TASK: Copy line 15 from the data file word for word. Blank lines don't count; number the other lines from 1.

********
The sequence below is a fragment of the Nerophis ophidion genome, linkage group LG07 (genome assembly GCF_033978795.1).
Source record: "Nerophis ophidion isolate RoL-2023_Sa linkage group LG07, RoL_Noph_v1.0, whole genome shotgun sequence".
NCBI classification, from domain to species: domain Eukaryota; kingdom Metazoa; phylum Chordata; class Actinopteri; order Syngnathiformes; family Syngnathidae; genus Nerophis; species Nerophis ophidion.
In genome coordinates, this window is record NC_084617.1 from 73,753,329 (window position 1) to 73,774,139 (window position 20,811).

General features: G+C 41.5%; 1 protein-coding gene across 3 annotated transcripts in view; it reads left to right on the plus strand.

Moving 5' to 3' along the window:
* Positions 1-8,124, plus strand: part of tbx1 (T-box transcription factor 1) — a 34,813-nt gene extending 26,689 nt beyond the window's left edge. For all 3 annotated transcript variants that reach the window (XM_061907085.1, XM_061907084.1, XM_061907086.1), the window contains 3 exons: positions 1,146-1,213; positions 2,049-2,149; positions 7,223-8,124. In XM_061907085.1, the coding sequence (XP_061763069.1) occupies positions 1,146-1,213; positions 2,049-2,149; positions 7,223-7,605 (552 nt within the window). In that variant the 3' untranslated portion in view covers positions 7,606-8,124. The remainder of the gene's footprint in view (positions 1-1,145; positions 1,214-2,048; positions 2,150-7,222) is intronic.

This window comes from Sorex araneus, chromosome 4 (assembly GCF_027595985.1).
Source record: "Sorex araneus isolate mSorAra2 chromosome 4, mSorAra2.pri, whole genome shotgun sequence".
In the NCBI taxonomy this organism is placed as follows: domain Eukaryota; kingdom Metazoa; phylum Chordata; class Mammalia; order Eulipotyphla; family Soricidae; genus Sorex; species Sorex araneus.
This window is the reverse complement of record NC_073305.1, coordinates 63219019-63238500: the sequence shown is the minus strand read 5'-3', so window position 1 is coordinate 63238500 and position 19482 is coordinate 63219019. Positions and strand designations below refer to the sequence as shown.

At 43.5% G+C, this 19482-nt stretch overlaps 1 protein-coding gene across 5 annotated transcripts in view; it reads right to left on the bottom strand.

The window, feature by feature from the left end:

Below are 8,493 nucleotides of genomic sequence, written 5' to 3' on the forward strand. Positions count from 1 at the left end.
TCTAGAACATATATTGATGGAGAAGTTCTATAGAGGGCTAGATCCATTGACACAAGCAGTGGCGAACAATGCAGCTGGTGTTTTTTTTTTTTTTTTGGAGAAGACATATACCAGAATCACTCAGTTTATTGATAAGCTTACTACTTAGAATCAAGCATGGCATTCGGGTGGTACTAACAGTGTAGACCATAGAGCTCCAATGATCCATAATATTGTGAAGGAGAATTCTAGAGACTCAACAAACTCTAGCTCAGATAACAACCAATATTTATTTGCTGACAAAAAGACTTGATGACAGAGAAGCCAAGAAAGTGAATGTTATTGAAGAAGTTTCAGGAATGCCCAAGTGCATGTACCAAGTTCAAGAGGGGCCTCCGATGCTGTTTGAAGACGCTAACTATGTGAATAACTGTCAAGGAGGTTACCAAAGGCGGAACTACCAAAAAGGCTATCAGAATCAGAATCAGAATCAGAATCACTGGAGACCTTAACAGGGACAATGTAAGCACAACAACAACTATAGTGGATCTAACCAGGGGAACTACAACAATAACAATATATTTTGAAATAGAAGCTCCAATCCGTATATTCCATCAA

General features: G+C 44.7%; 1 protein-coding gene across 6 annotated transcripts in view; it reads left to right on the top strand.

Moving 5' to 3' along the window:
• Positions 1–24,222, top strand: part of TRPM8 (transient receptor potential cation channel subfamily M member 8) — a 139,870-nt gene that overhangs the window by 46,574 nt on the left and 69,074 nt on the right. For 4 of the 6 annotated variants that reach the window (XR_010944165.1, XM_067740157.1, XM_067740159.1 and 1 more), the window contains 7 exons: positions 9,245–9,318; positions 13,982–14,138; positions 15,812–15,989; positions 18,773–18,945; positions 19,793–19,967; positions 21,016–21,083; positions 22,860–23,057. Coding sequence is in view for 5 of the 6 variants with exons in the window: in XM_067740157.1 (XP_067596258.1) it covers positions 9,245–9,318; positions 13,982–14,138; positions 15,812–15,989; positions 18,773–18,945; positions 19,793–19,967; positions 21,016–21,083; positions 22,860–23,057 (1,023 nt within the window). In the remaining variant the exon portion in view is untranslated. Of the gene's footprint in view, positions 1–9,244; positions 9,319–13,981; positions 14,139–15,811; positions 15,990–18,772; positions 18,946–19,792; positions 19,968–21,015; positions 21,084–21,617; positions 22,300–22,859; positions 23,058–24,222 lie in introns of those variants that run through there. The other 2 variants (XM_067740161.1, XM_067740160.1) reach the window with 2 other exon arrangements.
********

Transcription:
TCTAGAACATATATTGATGGAGAAGTTCTATAGAGGGCTAGATCCATTGACACAAGCAGTGGCGAACAATGCAGCTGGTGTTTTTTTTTTTTTTTTGGAGAAGACATATACCAGAATCACTCAGTTTATTGATAAGCTTACTACTTAGAATCAAGCATGGCATTCGGGTGGTACTAACAGTGTAGACCATAGAGCTCCAATGATCCATAATATTGTGAAGGAGAATTCTAGAGACTCAACAAACTCTAGCTCAGATAACAACCAATATTTATTTGCTGACAAAAAGACTTGATGACAGAGAAGCCAAGAAAGTGAATGTTATTGAAGAAGTTTCAGGAATGCCCAAGTGCATGTACCAAGTTCAAGAGGGGCCTCCGATGCTGTTTGAAGACGCTAACTATGTGAATAACTGTCAAGGAGGTTACCAAAGGCGGAACTACCAAAAAGGCTATCAGAATCAGAATCAGAATCAGAATCACTGGAGACCTTAACAGGGACAATGTAAGCACAACAACAACTATAGTGGATCTAACCAGGGGAACTACAACAATAACAATATATTTTGAAATAGAAGCTCCAATCCGTATATTCCATCAA